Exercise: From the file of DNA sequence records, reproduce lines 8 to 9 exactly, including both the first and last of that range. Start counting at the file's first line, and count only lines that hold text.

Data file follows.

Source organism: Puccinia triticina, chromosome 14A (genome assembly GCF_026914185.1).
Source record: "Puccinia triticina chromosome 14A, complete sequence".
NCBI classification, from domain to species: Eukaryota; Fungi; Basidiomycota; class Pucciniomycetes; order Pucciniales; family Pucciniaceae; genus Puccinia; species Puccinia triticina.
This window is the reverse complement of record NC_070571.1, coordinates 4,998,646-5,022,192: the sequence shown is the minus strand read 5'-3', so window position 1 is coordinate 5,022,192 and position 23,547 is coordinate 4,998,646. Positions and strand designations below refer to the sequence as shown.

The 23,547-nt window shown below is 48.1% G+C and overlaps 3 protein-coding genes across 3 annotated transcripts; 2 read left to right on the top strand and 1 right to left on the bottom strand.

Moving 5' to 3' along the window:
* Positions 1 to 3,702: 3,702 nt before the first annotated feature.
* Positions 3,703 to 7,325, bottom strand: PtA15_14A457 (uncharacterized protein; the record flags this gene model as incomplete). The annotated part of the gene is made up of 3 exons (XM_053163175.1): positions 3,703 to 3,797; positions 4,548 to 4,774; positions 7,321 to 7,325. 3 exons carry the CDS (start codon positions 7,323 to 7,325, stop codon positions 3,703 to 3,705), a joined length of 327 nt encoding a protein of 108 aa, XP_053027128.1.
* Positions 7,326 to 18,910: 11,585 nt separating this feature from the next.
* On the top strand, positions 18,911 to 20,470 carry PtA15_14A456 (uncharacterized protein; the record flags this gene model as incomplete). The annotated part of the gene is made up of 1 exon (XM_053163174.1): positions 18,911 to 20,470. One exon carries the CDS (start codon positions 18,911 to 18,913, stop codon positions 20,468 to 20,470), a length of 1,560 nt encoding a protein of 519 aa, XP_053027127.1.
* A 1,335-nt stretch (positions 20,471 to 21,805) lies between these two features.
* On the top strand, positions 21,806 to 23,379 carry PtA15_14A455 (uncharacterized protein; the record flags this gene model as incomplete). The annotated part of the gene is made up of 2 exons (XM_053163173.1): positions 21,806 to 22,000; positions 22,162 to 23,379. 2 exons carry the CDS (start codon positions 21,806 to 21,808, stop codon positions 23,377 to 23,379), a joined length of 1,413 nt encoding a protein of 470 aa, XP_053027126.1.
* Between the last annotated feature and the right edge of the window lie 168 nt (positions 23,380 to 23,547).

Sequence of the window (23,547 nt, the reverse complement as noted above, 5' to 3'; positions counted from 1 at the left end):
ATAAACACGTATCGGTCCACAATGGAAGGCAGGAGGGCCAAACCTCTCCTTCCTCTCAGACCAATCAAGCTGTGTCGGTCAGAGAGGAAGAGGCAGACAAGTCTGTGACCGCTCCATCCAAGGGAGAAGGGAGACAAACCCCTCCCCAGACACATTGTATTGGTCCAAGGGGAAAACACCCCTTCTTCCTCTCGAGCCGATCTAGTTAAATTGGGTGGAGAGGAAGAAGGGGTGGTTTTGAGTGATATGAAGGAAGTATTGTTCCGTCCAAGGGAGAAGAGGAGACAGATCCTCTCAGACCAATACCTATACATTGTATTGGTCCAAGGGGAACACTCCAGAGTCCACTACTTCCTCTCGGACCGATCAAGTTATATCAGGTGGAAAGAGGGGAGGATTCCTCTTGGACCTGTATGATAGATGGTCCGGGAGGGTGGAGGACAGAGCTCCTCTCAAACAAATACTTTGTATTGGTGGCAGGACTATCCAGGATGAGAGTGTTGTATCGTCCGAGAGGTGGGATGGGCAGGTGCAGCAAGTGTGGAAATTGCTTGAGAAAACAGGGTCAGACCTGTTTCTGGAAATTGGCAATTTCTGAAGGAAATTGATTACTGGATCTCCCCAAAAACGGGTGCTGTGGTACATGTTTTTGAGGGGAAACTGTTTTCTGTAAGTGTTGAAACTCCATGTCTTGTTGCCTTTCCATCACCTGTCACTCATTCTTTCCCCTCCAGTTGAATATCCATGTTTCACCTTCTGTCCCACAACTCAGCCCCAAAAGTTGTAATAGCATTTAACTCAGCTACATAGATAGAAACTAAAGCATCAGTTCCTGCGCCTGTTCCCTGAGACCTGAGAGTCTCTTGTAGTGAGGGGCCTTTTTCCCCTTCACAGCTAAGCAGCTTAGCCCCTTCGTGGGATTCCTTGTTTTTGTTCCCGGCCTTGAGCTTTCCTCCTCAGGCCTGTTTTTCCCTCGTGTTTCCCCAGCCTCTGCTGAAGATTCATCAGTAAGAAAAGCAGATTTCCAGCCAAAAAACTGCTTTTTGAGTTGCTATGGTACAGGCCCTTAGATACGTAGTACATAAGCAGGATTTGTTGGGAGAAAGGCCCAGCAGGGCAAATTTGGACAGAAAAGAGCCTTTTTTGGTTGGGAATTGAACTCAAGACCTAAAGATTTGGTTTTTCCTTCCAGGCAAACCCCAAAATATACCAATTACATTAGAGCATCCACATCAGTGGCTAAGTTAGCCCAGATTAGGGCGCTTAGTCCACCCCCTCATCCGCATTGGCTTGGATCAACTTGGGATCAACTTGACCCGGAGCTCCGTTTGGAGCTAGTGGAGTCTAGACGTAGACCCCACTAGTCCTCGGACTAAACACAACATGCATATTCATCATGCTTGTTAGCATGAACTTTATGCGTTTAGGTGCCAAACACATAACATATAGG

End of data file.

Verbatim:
* Positions 3,703 to 7,325, bottom strand: PtA15_14A457 (uncharacterized protein; the record flags this gene model as incomplete). The annotated part of the gene is made up of 3 exons (XM_053163175.1): positions 3,703 to 3,797; positions 4,548 to 4,774; positions 7,321 to 7,325. 3 exons carry the CDS (start codon positions 7,323 to 7,325, stop codon positions 3,703 to 3,705), a joined length of 327 nt encoding a protein of 108 aa, XP_053027128.1.
* Positions 7,326 to 18,910: 11,585 nt separating this feature from the next.